Modus Vivendi
Americans aren't the only ones betting the ranch on risky visions these days
Washington Post

Jean-Marie Messier.with Edgar Bronfman STUART RAMSON, AP / Jean-Marie Messier and Edgar Bronfman Jr. share a laugh during their press conference last week in New York.

"Synergy" is a nonsense word, and maybe it's a nonsense concept, too. But Jean-Marie Messier, chief executive of Vivendi, is betting his company on the dicey prospect that a transatlantic hodgepodge of European and American assets can indeed produce synergy - and make real money.

Messier last week delivered the formal announcement of his $34-billion mega-deal to buy the Canadian drinks and entertainment company Seagram, which owns Universal studios and Polygram records. His hope is to make the merged Vivendi Universal into a Paris-based media company that will play in the same monster league with AOL-Time Warner.

A comment by Messier at last Tuesday's news conference made it clear that one factor behind this deal is France's decades-old insecurity about the reach of America's cultural imperialism.

"For the first time in Europe, there is a communication group of a size that will be able to rival all the American giants," Messier boasted. Maybe so. But many a would-be entertainment baron has stumbled in the pursuit of Hollywood's irresistibly glamorous assets. Just ask the Japanese company Matsushita, which a decade ago was seduced into buying MCA, which it later sold in frustration to Seagram, which Seagram is now selling in frustration to Vivendi. When it comes to the entertainment business, it seems, there's always one more sucker.

Even by recent standards of the merger-crazed business world, this one is a high-risk combination. It's premised on the belief that immense scale is essential to compete in today's economy. That remains a shaky proposition, in my book. Insiders say that even before the planned merger with AOL, Time Warner was an almost unmanageable collection of rival princes running their own fiefdoms. Add to that the difficulty of combining Paris and Hollywood - Gerard Depardieu and Julia Roberts - and you have a truly daunting challenge.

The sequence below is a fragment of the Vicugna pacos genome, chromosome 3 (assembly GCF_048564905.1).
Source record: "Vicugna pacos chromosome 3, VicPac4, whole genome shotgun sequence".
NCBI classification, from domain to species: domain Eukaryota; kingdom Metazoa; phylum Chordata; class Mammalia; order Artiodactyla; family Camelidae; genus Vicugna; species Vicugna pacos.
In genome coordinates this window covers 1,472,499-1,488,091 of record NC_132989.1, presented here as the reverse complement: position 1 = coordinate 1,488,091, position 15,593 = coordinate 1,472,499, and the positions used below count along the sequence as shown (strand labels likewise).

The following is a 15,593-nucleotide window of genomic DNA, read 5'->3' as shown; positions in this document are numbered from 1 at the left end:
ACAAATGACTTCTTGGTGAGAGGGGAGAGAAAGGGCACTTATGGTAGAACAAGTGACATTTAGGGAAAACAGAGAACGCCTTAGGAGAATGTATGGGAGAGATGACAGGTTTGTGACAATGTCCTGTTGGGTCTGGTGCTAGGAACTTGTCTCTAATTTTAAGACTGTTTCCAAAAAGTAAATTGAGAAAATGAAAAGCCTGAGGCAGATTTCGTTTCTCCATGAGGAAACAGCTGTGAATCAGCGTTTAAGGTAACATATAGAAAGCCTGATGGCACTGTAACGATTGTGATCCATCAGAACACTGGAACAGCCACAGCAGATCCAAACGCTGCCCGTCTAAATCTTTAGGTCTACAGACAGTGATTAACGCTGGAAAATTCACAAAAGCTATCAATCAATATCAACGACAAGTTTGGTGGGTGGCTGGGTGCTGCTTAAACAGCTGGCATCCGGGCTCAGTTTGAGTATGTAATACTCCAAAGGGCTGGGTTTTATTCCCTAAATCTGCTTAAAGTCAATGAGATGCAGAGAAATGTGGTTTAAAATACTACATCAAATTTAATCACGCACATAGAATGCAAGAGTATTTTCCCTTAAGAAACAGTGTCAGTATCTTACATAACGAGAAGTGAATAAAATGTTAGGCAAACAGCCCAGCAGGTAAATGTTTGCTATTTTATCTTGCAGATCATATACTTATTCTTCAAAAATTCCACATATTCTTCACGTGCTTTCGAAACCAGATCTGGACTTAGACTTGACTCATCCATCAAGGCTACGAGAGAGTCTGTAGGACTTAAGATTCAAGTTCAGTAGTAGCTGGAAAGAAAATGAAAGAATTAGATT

"The chance of the French succeeding in running a U.S. music and film business properly is about zero," one analyst told Reuters news service.

Messier's greatest asset is what's known in Hollywood as chutzpah. He was a superstar graduate of France's elite educational system. He went on to a brilliant career in the French civil service, followed by a brilliant career as an investment banker. Then he leapt into Vivendi.

When he arrived in 1996, the company was still mostly a sleepy water utility called Compagnie Generale des Eaux. He immediately began remaking it into a far sexier (but often not so profitable) communications and entertainment giant, with interests in cable television, pay TV, wireless communications and the Internet.

The funny part about this deal is that Wall St. analysts expect the combined company to sell off the old fuddy-duddy assets that have actually been making good money all these years. The Seagram side is likely to shed its spirits business, while Vivendi will probably sell its water and waste-management business. According to analysts cited by Wall Street Journal Europe, the liquor business accounted for 67 per cent of Seagram's cash flow last year, while the water-utility business provided 69 per cent of Vivendi's 1999 earnings. Those stodgy old businesses are boring, evidently, whereas being a global media giant has panache.

Still, there is something undeniably powerful about the personal ambition of Rupert Murdoch, Bill Gates - and now Jean-Marie Messier. These entrepreneurs have taken the risks that more prudent people avoid, and in doing so have created giant companies that are transforming the business landscape.

If Daimler can merge with Chrysler, then maybe Messier will indeed be able to combine his array of European and American assets and leverage them to make money. Like AOL-Time Warner, he'll have both content and the "pipes" to distribute it to consumers. Messier, above all, will be an international spectator sport - in some ways the most daring innovator yet in the global economy.

The Vivendi Universal deal shows that globalization fever is spreading. It's not just crazy Americans who are betting the ranch on risky visions anymore.